Grand designs: investment in Wadeye
The Northern Territory's largest Aboriginal community is being transformed under the Federal Government's Strategic Indigenous Housing and Infrastructure Project. New "suburbs" are being built and existing houses re-furbished in an attempt to address critical overcrowding.
A cloud of red dust hangs over the town of Wadeye in the latter stages of a hot and sticky October.
In the build-up, prior to the welcome onset of cleansing monsoonal rains, the dust’s pervasive persistence sees particles settle over everything and everyone in the community.
Ferried to and fro along the main road by a regular procession of trucks, vehicles and machinery, the swirling ochre haze is indicative of the activity occurring within the town.
Wadeye is undergoing a multi-million dollar makeover.
The redevelopment represents a substantial investment by the Australian government in the Northern Territory’s largest Aboriginal community.
Often representative of many issues being faced in remote Aboriginal communities, Wadeye can be seen as a significant test for the government’s major Indigenous affairs policies – the Intervention and the Strategic Indigenous Housing and Infrastructure Program (SIHIP).
Attempt at change
Overcrowding in Aboriginal and Torres Straight Islander houses is often cited as a major impediment to improving outcomes in health, education, domestic violence, and living conditions within remote communities.
Through SIHIP, administered by both the Commonwealth and NT governments, $672 million was initially allocated to build 750 new houses and rebuild or refurbish 2,730 more. Budget blow-outs have increased the expected cost of the undertaking to $1.7 billion. Highlighting the costs and difficulties arising from service provision in remote Australia, the oft-maligned programme has been criticised for a range of problems surrounding its implementation. Among them, the percentage of allocated money absorbed by administration costs, failures to adhere to budgets, delays in construction, and modifications to original commitments on housing designs, are consistently raised.
In Wadeye the investment is seen as more than just a clutch of new houses, but an opportunity for small-scale social engineering and a chance to ease some of the tensions between clan groups living within the community.
Using SIHIP funds, 105 new houses will be built and up to 50 refurbished or rebuilt.
The government is aiming to have work completed by June 2011.
Construction is heavily concentrated on the satellite suburbs of Milhn and Manthape.
By moving portions of the town’s population to areas outside its centre, it is hoped to prevent some of the violence that terrorises residents.
Milhn, adjacent to the community’s airstrip, will be increased to 50 houses from five. Manthape, about one kilometre to the west of Wadeye, will grow from 12 houses to 50.
Amidst the dusty heat, the community’s population of over 3,000 has swollen with the arrival of over one hundred construction workers.
New Futures Alliance has been contracted to deliver the government’s construction commitments.
As if not visible enough, workers move about town clad in the yellow and blue of today’s mandatory safety clothing.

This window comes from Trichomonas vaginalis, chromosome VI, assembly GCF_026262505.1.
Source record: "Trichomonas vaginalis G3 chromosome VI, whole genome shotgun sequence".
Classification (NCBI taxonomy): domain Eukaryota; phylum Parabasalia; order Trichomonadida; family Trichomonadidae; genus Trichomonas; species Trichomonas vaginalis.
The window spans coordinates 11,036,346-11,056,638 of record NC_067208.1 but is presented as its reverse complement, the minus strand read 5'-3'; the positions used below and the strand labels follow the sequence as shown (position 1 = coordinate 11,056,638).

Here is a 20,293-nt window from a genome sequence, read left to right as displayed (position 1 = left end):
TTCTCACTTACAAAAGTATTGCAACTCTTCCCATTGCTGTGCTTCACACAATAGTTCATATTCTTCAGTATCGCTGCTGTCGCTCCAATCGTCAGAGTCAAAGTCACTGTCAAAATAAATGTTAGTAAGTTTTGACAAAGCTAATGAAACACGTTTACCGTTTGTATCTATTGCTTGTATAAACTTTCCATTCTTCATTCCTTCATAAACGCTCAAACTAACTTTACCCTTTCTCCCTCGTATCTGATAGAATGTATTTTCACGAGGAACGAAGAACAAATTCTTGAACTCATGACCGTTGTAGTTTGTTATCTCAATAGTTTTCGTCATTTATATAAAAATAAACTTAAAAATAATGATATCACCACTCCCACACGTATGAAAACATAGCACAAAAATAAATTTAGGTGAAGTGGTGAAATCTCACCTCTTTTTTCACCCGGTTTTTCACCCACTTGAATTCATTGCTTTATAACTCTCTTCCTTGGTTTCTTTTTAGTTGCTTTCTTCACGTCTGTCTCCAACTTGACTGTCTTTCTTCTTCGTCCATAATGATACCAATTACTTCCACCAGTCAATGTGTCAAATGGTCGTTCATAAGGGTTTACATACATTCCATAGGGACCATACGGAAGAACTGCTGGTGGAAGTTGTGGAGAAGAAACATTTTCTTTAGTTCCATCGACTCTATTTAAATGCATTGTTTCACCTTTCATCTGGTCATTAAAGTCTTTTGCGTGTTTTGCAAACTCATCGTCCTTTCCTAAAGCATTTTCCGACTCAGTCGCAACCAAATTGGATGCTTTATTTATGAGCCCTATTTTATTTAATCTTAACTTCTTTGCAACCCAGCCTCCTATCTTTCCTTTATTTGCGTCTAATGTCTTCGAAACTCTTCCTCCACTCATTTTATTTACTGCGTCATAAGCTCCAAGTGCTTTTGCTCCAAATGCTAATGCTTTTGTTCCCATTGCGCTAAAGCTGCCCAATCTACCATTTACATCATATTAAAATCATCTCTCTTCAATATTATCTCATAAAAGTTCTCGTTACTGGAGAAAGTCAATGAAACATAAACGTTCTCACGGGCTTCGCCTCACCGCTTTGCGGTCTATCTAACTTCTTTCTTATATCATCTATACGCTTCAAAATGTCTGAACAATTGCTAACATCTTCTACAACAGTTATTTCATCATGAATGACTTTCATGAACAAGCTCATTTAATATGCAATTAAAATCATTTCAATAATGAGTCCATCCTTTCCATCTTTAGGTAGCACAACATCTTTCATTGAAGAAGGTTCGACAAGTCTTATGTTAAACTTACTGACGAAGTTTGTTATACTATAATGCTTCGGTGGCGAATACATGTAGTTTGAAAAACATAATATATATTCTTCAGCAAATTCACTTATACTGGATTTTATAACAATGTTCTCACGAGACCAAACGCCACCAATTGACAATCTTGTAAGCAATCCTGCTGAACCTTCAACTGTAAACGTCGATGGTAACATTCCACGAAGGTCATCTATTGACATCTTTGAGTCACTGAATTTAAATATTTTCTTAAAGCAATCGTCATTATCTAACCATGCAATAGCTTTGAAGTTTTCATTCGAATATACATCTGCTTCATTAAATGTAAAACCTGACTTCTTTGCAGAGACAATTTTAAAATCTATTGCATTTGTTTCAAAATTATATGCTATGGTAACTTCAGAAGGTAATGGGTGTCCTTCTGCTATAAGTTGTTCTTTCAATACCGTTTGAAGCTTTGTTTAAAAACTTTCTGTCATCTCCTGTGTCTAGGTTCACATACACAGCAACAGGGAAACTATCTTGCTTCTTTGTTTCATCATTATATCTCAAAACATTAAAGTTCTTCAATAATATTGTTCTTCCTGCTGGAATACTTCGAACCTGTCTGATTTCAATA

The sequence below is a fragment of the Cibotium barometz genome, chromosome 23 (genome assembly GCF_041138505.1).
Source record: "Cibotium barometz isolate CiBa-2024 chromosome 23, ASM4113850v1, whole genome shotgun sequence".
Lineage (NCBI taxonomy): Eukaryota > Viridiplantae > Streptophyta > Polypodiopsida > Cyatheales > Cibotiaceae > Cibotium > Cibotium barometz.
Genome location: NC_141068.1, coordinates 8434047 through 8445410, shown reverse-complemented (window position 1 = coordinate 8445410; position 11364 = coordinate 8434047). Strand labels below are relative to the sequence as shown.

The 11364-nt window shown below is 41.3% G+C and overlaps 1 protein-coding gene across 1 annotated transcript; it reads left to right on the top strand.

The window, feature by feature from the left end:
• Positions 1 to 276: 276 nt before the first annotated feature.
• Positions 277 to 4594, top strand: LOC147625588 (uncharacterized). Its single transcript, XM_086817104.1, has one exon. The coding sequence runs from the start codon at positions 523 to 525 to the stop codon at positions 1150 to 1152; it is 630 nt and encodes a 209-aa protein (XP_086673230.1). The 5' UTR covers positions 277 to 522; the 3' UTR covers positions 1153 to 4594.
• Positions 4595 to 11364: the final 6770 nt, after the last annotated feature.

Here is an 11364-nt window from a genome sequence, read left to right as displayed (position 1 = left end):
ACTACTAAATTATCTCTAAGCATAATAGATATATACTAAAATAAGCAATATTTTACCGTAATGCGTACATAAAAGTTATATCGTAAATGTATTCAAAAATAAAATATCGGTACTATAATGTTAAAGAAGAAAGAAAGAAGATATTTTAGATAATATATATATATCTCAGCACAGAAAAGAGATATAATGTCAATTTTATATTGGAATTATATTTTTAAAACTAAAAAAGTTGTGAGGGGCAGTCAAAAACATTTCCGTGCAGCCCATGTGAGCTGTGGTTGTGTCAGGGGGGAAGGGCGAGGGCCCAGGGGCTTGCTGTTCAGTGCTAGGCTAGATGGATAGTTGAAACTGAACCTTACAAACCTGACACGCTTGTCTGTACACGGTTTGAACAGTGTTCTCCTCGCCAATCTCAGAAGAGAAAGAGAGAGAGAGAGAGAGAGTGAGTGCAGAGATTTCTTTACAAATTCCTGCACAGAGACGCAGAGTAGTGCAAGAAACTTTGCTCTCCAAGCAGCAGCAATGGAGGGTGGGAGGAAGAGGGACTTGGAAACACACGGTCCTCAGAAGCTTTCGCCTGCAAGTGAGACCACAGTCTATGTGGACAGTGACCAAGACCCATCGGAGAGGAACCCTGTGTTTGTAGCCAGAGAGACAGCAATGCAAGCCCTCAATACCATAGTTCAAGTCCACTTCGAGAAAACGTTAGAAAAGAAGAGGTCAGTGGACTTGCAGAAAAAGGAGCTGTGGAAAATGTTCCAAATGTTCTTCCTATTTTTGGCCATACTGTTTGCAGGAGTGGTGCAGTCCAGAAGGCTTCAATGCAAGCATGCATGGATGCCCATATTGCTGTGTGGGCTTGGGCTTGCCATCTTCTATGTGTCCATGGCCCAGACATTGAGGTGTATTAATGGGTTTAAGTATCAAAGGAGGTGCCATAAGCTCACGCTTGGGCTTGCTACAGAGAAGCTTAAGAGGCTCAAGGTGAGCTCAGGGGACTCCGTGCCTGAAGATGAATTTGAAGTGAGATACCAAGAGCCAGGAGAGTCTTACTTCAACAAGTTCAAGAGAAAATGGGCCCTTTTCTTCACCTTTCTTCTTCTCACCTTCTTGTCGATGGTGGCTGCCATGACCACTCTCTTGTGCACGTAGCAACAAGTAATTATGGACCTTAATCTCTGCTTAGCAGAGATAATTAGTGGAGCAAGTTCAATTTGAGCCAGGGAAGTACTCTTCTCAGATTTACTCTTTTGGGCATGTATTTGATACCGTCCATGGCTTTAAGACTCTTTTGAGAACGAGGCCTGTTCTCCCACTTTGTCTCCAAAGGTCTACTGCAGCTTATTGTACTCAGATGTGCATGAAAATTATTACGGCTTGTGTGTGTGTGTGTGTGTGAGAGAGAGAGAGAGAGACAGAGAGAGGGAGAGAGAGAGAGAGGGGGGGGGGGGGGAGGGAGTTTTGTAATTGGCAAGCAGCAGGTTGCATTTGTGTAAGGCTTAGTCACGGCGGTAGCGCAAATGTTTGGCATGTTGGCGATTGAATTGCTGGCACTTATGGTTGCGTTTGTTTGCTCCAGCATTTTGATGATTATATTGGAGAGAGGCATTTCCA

Their presence is that of a temporary army housed in a temporary barracks.
Their fully catered living quarters consist of a series of portable buildings positioned within a compound of paved roads, lined with pavements and rock gardens.
Isolated and only accessible by plane or barge during the monsoonal months, Wadeye was established as a Catholic mission in the 1930s.
It is still often referred to by residents by its original name, Port Keats.
The settlement brought together seven clan groups, each with their own language and a long history of inter-tribal conflict predating European settlement.
Today, the turbulent legacy of forced cohabitation is most superficially visible in the graffiti daubed throughout the community on buildings and signs.
Youth disengagement – wherever it occurs – is a social problem requiring long-term, holistic approaches.
Clan-affiliated gangs of youths fight regular night battles that on occasion turn into full scale riots.
In a bizarre twist, groups adopt heavy metal rock bands to provide identity through clothing and music.
Their names are scrawled on the walls of buildings and signs across Wadeye – Evil Warriors and the Evil-Licas (named after rock band Metallica) are two. Swastikas are the favoured calling card of the German Boys.
The desired effect of increasing the concentration of people at Milhn and Manthaphe is to separate conflicting parties.
Dave Heron, shire services manager for Wadeye at Victoria Daly Shire Council, is hopeful the SIHIP investment will improve living conditions for residents and see a decrease in violence.
“Any movement of population away from the centre of town will help the social situation resulting from overcrowding,” he said.
“Improved housing will allow kids to concentrate on homework and parents to raise families.”
Mr Heron believes the promised quota of houses will be adequate to meet the needs of residents but qualifies his optimism with reference to Wadeye’s growing population.
“Wadeye has population growth about 100 people annually,” he said. “This will require at least 12 houses to be built each year to accommodate new arrivals.